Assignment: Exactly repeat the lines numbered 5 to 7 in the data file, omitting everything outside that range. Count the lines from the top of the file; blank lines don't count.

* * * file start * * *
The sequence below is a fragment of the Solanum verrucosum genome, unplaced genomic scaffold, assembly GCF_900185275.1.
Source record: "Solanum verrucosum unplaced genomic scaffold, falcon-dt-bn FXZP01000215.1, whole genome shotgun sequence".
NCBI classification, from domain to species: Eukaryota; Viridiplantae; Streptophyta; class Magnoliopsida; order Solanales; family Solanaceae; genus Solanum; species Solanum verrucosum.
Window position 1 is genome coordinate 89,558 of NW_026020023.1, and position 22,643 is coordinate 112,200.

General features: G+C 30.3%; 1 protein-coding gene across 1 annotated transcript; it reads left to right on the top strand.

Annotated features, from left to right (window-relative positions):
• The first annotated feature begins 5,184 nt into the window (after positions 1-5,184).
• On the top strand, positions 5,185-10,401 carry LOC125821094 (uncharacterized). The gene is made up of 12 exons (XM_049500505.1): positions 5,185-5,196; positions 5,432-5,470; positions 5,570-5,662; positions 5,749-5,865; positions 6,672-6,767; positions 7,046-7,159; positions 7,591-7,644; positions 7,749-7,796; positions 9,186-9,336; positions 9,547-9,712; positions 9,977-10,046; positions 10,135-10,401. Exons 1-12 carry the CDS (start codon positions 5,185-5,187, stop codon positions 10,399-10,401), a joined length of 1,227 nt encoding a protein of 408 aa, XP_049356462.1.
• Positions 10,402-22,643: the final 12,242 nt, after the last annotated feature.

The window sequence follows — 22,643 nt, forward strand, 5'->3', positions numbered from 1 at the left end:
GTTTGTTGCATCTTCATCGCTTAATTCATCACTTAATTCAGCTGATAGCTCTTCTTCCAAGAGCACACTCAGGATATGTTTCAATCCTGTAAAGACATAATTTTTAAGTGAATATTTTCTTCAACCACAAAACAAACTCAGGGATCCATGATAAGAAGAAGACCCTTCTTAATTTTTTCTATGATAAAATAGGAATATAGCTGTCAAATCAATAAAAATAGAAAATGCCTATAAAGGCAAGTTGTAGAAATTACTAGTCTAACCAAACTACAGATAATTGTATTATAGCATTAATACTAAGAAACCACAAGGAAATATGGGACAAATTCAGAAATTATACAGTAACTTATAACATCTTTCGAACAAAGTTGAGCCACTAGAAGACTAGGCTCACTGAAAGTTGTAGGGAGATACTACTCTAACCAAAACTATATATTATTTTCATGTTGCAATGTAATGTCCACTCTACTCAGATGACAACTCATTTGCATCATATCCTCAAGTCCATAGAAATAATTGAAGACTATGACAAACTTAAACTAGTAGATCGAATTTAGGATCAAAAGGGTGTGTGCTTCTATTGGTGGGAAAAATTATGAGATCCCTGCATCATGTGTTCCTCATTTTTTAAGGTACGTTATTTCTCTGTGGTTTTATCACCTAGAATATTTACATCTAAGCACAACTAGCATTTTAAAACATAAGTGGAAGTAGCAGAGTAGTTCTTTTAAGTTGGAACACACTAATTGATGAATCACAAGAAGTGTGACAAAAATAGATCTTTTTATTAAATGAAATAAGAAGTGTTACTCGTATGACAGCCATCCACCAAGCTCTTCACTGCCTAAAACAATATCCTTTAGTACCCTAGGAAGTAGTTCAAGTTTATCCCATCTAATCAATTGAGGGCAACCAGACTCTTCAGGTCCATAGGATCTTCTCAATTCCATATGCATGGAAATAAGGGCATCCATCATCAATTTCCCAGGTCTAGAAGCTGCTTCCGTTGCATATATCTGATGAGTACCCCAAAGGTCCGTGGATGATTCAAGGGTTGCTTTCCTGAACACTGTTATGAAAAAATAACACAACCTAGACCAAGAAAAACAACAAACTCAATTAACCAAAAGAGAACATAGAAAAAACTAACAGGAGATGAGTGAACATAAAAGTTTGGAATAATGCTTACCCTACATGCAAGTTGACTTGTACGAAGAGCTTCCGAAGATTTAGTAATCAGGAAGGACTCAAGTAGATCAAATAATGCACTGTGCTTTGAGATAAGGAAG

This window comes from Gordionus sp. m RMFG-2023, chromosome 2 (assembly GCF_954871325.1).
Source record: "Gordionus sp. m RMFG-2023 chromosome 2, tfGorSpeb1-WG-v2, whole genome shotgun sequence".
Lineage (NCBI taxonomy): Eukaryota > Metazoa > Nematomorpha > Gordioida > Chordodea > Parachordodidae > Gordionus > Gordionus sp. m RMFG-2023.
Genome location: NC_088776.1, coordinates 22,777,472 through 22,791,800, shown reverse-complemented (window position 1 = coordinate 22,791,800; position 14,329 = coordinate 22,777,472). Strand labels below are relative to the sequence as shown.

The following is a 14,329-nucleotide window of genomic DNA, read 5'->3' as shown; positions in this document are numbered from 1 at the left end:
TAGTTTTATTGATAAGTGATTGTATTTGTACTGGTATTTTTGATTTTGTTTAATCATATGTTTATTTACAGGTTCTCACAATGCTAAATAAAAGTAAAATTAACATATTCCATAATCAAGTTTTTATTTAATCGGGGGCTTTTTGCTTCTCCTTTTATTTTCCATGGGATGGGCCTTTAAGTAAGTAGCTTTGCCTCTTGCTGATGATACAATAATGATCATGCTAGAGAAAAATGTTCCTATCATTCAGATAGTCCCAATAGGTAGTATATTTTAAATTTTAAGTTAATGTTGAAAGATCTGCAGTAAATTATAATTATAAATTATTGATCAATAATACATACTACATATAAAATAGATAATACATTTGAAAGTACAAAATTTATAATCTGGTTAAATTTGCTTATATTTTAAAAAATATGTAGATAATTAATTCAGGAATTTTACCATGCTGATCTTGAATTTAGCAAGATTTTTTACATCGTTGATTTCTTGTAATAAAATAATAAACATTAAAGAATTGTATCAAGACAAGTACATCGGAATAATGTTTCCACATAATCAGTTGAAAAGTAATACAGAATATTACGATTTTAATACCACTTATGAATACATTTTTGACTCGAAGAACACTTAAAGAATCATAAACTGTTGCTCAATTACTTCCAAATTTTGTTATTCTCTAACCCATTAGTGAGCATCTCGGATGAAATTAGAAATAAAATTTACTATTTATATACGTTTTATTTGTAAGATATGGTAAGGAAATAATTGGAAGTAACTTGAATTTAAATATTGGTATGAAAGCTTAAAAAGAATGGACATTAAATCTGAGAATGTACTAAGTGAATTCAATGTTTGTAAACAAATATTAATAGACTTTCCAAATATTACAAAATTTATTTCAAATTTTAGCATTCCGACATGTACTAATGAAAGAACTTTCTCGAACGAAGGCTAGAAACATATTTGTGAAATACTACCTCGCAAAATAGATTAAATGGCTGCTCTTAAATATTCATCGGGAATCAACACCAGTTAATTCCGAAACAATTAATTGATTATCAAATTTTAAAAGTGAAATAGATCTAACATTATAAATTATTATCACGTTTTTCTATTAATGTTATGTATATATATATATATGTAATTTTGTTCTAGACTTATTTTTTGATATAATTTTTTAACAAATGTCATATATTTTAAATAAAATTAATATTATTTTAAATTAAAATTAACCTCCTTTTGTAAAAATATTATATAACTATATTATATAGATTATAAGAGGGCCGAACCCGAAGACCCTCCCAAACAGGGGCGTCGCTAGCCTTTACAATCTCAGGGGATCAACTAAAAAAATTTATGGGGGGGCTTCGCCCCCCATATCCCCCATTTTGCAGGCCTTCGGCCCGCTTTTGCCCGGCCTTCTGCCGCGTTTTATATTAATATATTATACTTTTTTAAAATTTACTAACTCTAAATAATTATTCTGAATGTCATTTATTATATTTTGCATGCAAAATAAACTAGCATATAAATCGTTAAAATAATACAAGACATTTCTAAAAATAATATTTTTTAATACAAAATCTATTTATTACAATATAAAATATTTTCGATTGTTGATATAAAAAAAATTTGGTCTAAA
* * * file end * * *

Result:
General features: G+C 30.3%; 1 protein-coding gene across 1 annotated transcript; it reads left to right on the top strand.

Annotated features, from left to right (window-relative positions):
• The first annotated feature begins 5,184 nt into the window (after positions 1-5,184).